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Windmill & Lifeboat Museum

Mills, Lifeboats and Local History



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The Old Lytham Lifeboat House

Lifeboat House

Next door to the Windmill is The Old Lytham Lifeboat House constructed largely of cobblestones, these being a feature of many Lytham buildings. The Shipwrecked Mariners Society, later replaced by the  RNLI, first  stationed a lifeboat  at Lytham in 1851 and the twelve lifeboats that have been stationed in Lytham over the years have saved hundreds of lives.

Lytham lifeboat is synonymous with the 'Mexico disaster' of 9 December 1886, along with the St Annes and Southport lifeboats. In heavy gales, the 400 ton German barque 'Mexico' went aground on the sand banks of the Ribble Estuary near Southport. All three lifeboats were launched. After shattering 3 oars and being filled numerous times with water, the Lytham crew, in their new vessel the Charles Biggs ,miraculously managed to rescue all the Mexico's crew of 12, who had lashed themselves to the ships rigging. Tragically the Southport and the St Annes lifeboats were capsized by huge waves. Only two Southport crew members survived and the entire St Annes crew perished. In all 27 crew members lost their lives in what is still regarded as the worst disaster in RNLI history.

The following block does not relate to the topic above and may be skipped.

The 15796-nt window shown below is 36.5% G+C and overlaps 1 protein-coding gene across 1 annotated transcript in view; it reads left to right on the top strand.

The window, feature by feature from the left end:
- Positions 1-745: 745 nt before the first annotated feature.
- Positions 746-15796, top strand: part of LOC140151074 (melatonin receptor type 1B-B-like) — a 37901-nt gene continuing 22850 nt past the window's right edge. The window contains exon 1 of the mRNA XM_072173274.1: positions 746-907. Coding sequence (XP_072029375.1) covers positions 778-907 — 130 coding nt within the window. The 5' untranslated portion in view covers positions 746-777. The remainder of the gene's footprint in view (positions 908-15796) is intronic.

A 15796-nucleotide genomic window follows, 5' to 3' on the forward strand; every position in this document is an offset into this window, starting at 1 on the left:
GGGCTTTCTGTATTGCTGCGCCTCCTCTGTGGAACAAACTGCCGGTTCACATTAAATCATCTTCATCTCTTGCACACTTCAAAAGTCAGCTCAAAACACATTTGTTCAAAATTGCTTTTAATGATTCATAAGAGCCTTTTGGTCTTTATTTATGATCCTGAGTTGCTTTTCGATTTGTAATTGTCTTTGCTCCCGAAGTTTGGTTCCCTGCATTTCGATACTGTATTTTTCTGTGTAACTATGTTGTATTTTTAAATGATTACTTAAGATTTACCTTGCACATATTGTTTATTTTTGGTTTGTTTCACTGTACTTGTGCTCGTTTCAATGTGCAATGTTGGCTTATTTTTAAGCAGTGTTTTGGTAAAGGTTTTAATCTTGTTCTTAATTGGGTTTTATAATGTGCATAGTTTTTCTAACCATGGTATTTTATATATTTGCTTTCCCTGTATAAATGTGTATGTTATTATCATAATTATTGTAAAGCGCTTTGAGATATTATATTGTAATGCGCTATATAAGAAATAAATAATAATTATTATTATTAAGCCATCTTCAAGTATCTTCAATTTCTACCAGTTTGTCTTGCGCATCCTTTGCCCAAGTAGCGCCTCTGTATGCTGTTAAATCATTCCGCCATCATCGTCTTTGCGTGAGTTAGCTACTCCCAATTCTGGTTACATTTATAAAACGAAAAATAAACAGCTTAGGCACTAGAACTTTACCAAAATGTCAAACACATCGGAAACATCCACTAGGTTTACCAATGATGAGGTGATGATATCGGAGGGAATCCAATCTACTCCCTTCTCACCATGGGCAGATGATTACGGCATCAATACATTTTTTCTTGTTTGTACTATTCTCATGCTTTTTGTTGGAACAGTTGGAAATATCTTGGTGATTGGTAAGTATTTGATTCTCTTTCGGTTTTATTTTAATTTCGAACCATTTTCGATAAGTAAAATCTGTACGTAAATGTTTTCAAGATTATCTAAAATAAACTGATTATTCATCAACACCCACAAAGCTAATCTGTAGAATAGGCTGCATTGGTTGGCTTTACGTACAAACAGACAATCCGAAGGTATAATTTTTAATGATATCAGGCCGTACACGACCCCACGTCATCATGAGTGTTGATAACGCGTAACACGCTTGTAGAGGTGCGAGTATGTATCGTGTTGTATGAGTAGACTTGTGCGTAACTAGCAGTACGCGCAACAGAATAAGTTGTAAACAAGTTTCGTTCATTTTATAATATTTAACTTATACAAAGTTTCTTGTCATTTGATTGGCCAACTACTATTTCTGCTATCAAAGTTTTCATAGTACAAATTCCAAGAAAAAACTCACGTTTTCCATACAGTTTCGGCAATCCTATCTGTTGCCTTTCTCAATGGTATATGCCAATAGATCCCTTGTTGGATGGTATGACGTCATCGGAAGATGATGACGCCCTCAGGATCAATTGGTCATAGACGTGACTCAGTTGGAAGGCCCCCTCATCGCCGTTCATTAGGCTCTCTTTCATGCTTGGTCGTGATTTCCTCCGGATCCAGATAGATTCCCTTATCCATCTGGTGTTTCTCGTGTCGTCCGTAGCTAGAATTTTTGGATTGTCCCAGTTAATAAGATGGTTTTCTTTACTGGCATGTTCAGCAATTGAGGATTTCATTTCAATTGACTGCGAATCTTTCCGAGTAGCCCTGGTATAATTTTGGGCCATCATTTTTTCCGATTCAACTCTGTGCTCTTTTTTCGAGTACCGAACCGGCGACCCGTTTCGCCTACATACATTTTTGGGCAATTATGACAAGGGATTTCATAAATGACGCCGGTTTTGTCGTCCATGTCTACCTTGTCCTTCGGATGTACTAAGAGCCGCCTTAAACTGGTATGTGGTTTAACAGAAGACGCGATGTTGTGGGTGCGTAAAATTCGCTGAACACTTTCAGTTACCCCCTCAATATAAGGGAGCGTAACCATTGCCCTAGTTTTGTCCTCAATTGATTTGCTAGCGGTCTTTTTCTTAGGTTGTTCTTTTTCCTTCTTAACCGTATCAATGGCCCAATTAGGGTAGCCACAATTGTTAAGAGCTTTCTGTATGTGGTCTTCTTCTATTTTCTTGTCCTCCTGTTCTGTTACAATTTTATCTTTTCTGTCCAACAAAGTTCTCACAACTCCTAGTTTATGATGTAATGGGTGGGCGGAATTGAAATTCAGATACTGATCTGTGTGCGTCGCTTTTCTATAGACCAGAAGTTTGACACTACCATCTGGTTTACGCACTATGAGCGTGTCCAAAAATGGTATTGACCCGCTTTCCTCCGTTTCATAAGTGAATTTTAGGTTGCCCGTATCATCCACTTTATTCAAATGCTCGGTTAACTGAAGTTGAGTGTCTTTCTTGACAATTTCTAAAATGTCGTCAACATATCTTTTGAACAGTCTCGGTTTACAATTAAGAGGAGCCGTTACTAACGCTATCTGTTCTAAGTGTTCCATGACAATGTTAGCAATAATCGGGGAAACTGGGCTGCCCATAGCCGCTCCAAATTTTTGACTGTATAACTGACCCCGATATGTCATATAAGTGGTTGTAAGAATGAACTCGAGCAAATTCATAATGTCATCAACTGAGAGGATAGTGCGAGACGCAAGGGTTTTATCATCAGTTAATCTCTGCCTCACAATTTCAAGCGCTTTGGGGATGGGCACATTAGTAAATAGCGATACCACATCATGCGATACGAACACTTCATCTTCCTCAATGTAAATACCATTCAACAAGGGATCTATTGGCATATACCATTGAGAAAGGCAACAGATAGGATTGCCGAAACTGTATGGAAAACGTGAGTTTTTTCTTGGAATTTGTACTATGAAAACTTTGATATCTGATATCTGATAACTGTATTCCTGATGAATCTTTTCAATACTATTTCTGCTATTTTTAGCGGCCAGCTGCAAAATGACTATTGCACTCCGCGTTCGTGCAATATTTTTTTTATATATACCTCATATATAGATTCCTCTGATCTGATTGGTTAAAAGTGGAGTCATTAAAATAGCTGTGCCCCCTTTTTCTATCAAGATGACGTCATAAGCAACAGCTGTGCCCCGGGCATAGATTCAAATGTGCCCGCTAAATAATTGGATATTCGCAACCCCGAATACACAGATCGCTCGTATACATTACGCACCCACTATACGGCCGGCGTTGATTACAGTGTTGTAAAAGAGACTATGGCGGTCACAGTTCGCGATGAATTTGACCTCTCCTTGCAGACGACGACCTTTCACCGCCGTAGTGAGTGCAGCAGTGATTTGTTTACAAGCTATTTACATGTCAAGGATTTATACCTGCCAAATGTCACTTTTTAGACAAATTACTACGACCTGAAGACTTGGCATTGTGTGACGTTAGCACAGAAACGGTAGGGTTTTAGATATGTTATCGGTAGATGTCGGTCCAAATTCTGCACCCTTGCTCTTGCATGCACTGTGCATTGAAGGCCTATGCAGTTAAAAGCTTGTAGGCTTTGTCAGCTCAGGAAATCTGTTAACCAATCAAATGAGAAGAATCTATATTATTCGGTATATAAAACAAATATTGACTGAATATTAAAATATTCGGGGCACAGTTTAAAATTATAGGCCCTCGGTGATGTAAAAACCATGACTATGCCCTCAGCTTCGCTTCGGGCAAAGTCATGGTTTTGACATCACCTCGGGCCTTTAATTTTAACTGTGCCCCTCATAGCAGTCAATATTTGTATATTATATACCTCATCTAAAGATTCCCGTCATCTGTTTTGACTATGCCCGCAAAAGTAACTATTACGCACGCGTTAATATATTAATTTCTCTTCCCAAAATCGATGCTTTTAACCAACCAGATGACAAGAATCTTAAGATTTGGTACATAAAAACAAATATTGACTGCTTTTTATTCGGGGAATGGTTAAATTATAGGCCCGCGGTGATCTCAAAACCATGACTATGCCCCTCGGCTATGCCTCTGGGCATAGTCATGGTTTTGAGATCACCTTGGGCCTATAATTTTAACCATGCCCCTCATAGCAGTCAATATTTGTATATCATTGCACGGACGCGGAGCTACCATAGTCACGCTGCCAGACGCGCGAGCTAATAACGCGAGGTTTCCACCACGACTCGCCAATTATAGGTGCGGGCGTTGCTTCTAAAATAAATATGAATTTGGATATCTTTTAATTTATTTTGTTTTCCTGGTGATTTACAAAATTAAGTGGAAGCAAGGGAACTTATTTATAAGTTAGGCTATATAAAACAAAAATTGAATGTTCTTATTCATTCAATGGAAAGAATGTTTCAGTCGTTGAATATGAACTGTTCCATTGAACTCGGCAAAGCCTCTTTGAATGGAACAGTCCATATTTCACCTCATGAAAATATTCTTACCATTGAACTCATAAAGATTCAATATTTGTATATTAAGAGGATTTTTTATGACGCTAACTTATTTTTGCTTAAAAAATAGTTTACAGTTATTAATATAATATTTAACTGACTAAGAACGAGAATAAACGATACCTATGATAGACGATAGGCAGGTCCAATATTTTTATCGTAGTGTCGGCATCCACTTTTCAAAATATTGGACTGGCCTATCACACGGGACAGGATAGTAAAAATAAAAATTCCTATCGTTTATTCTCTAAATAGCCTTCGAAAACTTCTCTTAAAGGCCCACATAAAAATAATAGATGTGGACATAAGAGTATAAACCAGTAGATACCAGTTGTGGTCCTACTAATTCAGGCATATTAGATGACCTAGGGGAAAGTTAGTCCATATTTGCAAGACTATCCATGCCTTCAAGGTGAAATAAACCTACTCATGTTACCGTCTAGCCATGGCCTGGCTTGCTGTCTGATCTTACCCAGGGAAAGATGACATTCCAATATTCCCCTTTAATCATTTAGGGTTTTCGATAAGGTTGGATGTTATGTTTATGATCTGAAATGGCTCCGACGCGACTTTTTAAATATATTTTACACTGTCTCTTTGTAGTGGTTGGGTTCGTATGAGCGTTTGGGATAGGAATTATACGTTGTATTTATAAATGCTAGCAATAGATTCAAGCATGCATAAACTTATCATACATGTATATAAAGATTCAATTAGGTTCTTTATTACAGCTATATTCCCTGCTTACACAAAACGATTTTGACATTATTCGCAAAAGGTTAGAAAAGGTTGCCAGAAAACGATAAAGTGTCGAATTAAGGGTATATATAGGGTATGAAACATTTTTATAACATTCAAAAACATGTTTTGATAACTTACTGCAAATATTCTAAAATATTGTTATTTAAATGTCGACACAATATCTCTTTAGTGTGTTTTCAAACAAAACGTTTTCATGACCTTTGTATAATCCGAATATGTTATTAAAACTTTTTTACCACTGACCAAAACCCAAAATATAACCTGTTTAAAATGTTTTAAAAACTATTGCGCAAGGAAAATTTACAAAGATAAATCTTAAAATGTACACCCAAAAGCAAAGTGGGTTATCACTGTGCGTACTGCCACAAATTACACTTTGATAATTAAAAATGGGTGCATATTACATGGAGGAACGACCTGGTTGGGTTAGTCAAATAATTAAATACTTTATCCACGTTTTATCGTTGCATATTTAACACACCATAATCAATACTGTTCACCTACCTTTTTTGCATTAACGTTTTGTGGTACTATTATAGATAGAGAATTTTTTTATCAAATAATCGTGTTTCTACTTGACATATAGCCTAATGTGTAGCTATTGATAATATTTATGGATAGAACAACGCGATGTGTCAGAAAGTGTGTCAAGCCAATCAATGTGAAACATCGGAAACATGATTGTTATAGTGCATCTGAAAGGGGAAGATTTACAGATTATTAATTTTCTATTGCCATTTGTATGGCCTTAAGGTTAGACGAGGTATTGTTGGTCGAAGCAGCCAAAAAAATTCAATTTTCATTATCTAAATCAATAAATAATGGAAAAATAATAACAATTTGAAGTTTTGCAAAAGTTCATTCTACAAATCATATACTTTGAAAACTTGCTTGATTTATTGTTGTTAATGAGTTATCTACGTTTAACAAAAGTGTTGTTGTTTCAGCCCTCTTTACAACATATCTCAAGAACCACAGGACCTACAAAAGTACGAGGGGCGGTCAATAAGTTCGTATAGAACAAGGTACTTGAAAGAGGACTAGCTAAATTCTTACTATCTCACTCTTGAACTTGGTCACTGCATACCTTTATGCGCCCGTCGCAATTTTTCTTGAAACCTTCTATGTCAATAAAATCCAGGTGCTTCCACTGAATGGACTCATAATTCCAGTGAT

For many years the Old Lifeboat House was a museum, telling the story of Lytham lifeboats from 1851 to the present day. It is hoped that the Grade II listed building, which closed in 2004, will reopen to the public in 2010, with a new exhibition.

Alan Ashton, Chairman of The Group said:

"There is still a little bit of work required to the building before we set up the inside. We are trying to re-create the type of situation that existed in the lifeboat stations 150 years ago. The funding for a lot of the project will come from The Group's finances and from individuals who have already come forward offering their support. We don't know how much it will cost yet. We are hoping to be open soon but there is a lot of work to be done."
"We want to make it as authentic as possible and the lifeboat service has offered us support. It is an extremely exciting project, because nowadays it is possible to create sounds and smells for people. I'm quite confident it will give a boost to tourism in the area. Lytham has a history of terrific lifeboat support."

The project has received the backing of the Royal National Lifeboat Institution. Andy Fallow, spokesman for the RNLI, said:

"I'm sure the historians in the RNLI lifeboat station would help out any way they could, as they originally set up the Museum. Our head office keeps archives and they would be available to aid a project like this. The Museum which was there before was an excellent exhibit. If we could reopen another one it would be great."







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